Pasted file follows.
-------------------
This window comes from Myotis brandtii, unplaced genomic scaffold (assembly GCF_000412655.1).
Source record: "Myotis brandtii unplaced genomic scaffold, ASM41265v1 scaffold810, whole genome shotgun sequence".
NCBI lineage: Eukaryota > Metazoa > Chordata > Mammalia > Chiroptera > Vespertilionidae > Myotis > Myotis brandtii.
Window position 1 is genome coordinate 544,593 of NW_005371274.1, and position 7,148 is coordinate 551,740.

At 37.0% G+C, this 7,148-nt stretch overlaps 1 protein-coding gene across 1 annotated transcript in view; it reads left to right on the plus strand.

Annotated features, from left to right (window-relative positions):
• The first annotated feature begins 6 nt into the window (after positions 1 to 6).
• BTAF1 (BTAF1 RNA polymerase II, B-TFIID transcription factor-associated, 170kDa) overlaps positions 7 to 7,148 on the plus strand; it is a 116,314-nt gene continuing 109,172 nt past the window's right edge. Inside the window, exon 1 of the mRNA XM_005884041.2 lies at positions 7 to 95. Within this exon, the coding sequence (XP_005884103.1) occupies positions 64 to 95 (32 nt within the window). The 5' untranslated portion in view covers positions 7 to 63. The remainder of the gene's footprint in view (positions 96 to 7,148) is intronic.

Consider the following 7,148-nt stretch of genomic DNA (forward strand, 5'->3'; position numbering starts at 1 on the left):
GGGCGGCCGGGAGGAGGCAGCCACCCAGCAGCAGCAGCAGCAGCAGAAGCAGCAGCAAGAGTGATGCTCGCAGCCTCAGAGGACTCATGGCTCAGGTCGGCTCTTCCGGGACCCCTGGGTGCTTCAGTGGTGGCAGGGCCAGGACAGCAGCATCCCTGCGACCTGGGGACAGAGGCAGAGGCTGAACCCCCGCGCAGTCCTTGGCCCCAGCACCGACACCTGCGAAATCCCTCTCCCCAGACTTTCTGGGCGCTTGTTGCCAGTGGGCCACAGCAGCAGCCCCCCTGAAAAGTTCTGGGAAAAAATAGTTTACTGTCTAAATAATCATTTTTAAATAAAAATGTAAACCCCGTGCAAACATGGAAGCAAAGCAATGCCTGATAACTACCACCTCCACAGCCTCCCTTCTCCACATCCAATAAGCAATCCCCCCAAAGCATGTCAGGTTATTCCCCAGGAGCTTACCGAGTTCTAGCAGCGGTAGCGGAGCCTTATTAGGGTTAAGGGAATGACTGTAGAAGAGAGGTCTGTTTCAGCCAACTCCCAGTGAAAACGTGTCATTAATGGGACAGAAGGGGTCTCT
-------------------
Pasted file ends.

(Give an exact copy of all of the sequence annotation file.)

This window comes from Myotis brandtii, unplaced genomic scaffold (assembly GCF_000412655.1).
Source record: "Myotis brandtii unplaced genomic scaffold, ASM41265v1 scaffold810, whole genome shotgun sequence".
NCBI lineage: Eukaryota > Metazoa > Chordata > Mammalia > Chiroptera > Vespertilionidae > Myotis > Myotis brandtii.
Window position 1 is genome coordinate 544,593 of NW_005371274.1, and position 7,148 is coordinate 551,740.

At 37.0% G+C, this 7,148-nt stretch overlaps 1 protein-coding gene across 1 annotated transcript in view; it reads left to right on the plus strand.

Annotated features, from left to right (window-relative positions):
• The first annotated feature begins 6 nt into the window (after positions 1 to 6).
• BTAF1 (BTAF1 RNA polymerase II, B-TFIID transcription factor-associated, 170kDa) overlaps positions 7 to 7,148 on the plus strand; it is a 116,314-nt gene continuing 109,172 nt past the window's right edge. Inside the window, exon 1 of the mRNA XM_005884041.2 lies at positions 7 to 95. Within this exon, the coding sequence (XP_005884103.1) occupies positions 64 to 95 (32 nt within the window). The 5' untranslated portion in view covers positions 7 to 63. The remainder of the gene's footprint in view (positions 96 to 7,148) is intronic.

Consider the following 7,148-nt stretch of genomic DNA (forward strand, 5'->3'; position numbering starts at 1 on the left):
GGGCGGCCGGGAGGAGGCAGCCACCCAGCAGCAGCAGCAGCAGCAGAAGCAGCAGCAAGAGTGATGCTCGCAGCCTCAGAGGACTCATGGCTCAGGTCGGCTCTTCCGGGACCCCTGGGTGCTTCAGTGGTGGCAGGGCCAGGACAGCAGCATCCCTGCGACCTGGGGACAGAGGCAGAGGCTGAACCCCCGCGCAGTCCTTGGCCCCAGCACCGACACCTGCGAAATCCCTCTCCCCAGACTTTCTGGGCGCTTGTTGCCAGTGGGCCACAGCAGCAGCCCCCCTGAAAAGTTCTGGGAAAAAATAGTTTACTGTCTAAATAATCATTTTTAAATAAAAATGTAAACCCCGTGCAAACATGGAAGCAAAGCAATGCCTGATAACTACCACCTCCACAGCCTCCCTTCTCCACATCCAATAAGCAATCCCCCCAAAGCATGTCAGGTTATTCCCCAGGAGCTTACCGAGTTCTAGCAGCGGTAGCGGAGCCTTATTAGGGTTAAGGGAATGACTGTAGAAGAGAGGTCTGTTTCAGCCAACTCCCAGTGAAAACGTGTCATTAATGGGACAGAAGGGGTCTCT